Haitinger Prize
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Haitinger Prize

The Haitinger Prize of the Austrian Academy of Sciences was founded in 1904 by the chemist and factory director, Ludwig Camillo Haitinger (1860-1945), who created the award in honor of his father,[1] Karl Ludwig Haitinger. From 1905 to 1943 it was awarded every year,[2] for "studies in chemistry and physics that proved to be of great practical use for industrial applications".[3] The prize was awarded for the last time in the year 1954.[]

Winners

Rudolf Scheuble for candles which burn in color[6]
F. Wenzel[5]
Wilhelm Schmidt[5] for research on microclimatology[11]
Otto Hönigschmid for measurement of atomic mass[13]
Julius Zellner[5]
Hans Thirring[5] for studies on general relativity[18]
Anton Kailan for research on radium and ultraviolet radiation[21]
Gerhard Kirsch for research on nuclear physics and geologic time measurement[24]
Ludwig Moser for quantitative rules for metals[26]
J. Lindner for organic chemistry[5]
L. Schmid for organic chemistry[5]
Berta Karlik[28] for her work on luminescence[29]

References

  1. ^ Ronge, Grete (1966). "Haitinger, Ludwig Camillo" (in German). Neue Deutsche Biographie. Retrieved 2016. 
  2. ^ a b c d e Reif-Acherman 2008, p. 1907.
  3. ^ a b Reif-Acherman 2008, p. 1902.
  4. ^ Volk 2012, p. 533.
  5. ^ a b c d e f g h i j k l m n o p Dazinger, Walter (27 January 2014). "Preisträger des Haitinger-Preises 1905-1936" (PDF) (in German). Institut für Angewandte Synthesechemie, Vienna, Austria: Die Ignaz-Lieben-Gesellschaft Verein zur Förderung der Wissenschaftsgeschichte. p. 5. Archived from the original (PDF) on 5 March 2016. Retrieved 2016. 
  6. ^ Scheuble, Rudolf (21 March 1908). "Candle Emitting a Colored Light" (PDF). Washington, DC: US Patent Office. Retrieved 2016. 
  7. ^ "Scientific Notes and News". Science. Washington, DC: American Association for the Advancement of Science. 26 (654): 60. 12 July 1907. JSTOR 1632366. 
  8. ^ O'Connor, J J; Robertson, E F (November 2006). "Marian Smoluchowski". School of Mathematics and Statistics University of St Andrews, Scotland. Retrieved 2016. 
  9. ^ Tanner & Walters 1998, p. 37.
  10. ^ "Defant, Albert Joseph Maria". Charles Scribner's Sons: Encyclopedia. 2008. Retrieved 2016.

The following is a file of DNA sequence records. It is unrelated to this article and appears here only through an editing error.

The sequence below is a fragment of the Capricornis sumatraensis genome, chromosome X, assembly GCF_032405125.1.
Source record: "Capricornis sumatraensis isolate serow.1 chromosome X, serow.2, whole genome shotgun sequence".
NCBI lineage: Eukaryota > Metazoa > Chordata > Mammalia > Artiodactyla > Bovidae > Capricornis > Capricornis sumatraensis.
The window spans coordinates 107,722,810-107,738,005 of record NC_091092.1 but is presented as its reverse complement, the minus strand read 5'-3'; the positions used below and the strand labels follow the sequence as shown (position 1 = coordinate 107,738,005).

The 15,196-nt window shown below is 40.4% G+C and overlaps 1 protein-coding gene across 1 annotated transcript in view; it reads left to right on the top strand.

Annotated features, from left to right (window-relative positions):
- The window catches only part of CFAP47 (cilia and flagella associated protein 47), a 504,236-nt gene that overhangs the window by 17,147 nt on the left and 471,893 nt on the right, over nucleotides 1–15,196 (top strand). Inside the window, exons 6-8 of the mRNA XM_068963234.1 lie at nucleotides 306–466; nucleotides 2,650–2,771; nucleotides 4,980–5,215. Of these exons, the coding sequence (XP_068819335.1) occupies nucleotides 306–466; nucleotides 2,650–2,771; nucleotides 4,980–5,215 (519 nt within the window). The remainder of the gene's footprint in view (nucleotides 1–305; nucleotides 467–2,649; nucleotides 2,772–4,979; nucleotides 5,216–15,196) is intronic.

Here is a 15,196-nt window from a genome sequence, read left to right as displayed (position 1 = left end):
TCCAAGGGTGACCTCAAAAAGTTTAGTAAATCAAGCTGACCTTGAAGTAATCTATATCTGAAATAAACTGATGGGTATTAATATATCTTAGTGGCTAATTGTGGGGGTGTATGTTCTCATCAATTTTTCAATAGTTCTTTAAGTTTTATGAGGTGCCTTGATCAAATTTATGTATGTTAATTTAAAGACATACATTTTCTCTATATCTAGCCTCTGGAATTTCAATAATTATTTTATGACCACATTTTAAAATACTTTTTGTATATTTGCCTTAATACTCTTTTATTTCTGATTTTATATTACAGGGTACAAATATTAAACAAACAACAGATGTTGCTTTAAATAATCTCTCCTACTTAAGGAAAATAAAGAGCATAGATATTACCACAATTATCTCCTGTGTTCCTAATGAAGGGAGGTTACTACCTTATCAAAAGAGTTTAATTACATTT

11. ^ "Schmidt, Wilhelm, *1883" (in German). Österreich-Lexikon. Retrieved 2016. 
  12. ^ "National Institutes of Health Bulletin, September 1920". Mocavo. Retrieved 2016. 
  13. ^ Birckenbach, Lothar (1949). "Otto Hönigschmid 1878-1945". Chemische Berichte (in German). Vienna, Austria: Wiley-VCH Verlag. 82 (4-5): XI-LXV. doi:10.1002/cber.19490820423. 
  14. ^ Pohl 2004, p. 264.
  15. ^ "Hall of Fame: Heinrich Mache" (in German). Vienna, Austria: Technische Universität Wien. 18 December 2015. Retrieved 2016. 
  16. ^ Angetter & Martischnig 2005, p. 22.
  17. ^ Moore 1992, p. 122.
  18. ^ Thirring, H. (1918). "Über die Wirkung rotierender ferner Massen in der Einsteinschen Gravitationstheorie". Physikalische Zeitschrift (in German). 19: 33-39. 
  19. ^ Blumesberger, Doppelhofer & Mauthe 2002, p. 690.
  20. ^ Killy 2006, p. 710.
  21. ^ "Kailan, Anton (1879-1939), Chemiker" (in German). Vienna, Austria: Österreichischen Akademie der Wissenschaften. 2003. Retrieved 2016. 
  22. ^ Höflechner, Walter (2010). "Smekal, Adolf Gustav Stephan" (in German). Neue Deutsche Biographie. Retrieved 2016. 
  23. ^ Angetter & Martischnig 2005, p. 1.
  24. ^ Angetter & Martischnig 2005, p. 64.
  25. ^ "Kremann, Robert (1879-1937), Chemiker" (in German). Vienna, Austria: Österreichischen Akademie der Wissenschaften. 2003. Retrieved 2016. 
  26. ^ "Moser, Ludwig (1879-1930), Chemiker" (in German). Vienna, Austria: Österreichischen Akademie der Wissenschaften. 2003. Retrieved 2016. 
  27. ^ Angetter & Martischnig 2005, p. 140.
  28. ^ a b Rentetzi 2008, p. 223.
  29. ^ a b Rosner 2003, p. 32.
  30. ^ "Kratky, Otto" (in German). Austria-Forum. Retrieved 2016. 
  31. ^ Angetter & Martischnig 2005, p. 9.
  32. ^ "Vienna Academy of Sciences: Prize Awards". Nature. London, England: Nature Publishing Group. 143. 18 February 1939. doi:10.1038/143298b0. 
  33. ^ "Berta Karlik" (in German). Vienna, Austria: Universität Wien Projekt Lise. 2010. Retrieved 2016. 

Sources


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